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An Up-Close Look at Chanel’s Fall 2020 Couture Presentation

A feathered mohawk in disarray? Make no mistake. To Virginie Viard, a digital couture showing meant an opportunity to try her hand at what she otherwise might never have on the runway.

At Chanel’s Spring couture outing, Virginie Viard looked to Coco Chanel’s past in moving the house’s couture legacy forward. In particular, she expounded the days Gabrielle Chanel spent at a convent. For Fall, Viard pivoted her focus to a chapter of Karl Lagerfeld’s life. Particularly, “eccentric princesses, the kind of women that Karl Lagerfeld liked to accompany at parties at Le Palace” way back then.

“I was thinking about a punk princess coming out of Le Palace at dawn with a taffeta  dress, big hair, feathers and lots of jewellery,” recalled Viard in the maison’s official statement. The eccentricities of the socialites who used to play muse to Lagerfeld in the early years laid the blueprint for Viard’s Fall couture presentation. Departing entirely turn from the rigidity of the preceding convent-inspired collection, Viard took a no-holds-barred approach with the digital couture collection. Admittedly, Viard had in mind things that she might not have otherwise done in a show.

Feathered mohawk in a disarray and showcases of fine jewellery are cases in point. Looking past the shock value, there’s much that remained true to the house’s signature codes. For instance, tweed is heavily featured throughout the collection rendered in various permutations for daytime and evening wear from classic two piece separates to dresses. The remarkable savoir fare synonymous to the house of Chanel and especially couture also showed itself elsewhere in the Lesage embroidery of of a jacket and diamond-like braiding that adorned the ink black trouser suits.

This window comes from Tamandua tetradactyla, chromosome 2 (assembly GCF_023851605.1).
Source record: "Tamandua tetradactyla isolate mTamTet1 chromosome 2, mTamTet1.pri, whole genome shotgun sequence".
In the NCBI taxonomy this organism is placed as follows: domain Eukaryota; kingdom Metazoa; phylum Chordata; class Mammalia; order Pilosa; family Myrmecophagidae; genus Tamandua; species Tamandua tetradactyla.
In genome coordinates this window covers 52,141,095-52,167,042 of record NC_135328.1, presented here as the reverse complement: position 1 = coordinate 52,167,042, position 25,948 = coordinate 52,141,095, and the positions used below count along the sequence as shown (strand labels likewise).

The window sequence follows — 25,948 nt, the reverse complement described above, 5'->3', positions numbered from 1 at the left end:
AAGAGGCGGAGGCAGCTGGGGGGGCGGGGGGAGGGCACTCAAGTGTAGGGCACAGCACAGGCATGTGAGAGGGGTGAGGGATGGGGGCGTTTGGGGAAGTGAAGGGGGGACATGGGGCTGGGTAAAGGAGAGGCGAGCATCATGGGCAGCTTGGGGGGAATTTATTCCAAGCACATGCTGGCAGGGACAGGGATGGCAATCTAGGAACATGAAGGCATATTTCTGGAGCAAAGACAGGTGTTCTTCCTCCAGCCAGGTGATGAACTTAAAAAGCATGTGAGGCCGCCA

Inadvertently, viewed through a screen, the awe-striking beauty of the trompe l’oeil in the collection’s pieces might not have entirely translated. This season’s couture showings, presented unlike any other before, has regular showgoers hankering for a return to regular programming more than we might ever have in the last couple of months. Thankfully, the insiders at Chanel echo a similar sentiment. “It’s very weird to have an haute couture presentation without being able to see and touch the product. It’s as if you don’t have the beginning of the story. We try to recreate it, but the result is not as strong as a show,” said Bruno Pavlovsky, Chanel’s President of Fashion Activities & President of Chanel SAS, in a phone call with Vogue before the haute couture collection went live on Chanel.com.

We’re eagerly counting down the days to when runway presentations reinstate itself.

What To Read Next: Couture Shows Without the Runway Presentation Just Don’t Cut It, All the Pieces from Gucci’s First-Ever Sustainable Collection, and KULALA Guide: Switching Up Your Room Decor on A Budget | Cover Image: Qide Sim. All Images: Chanel.

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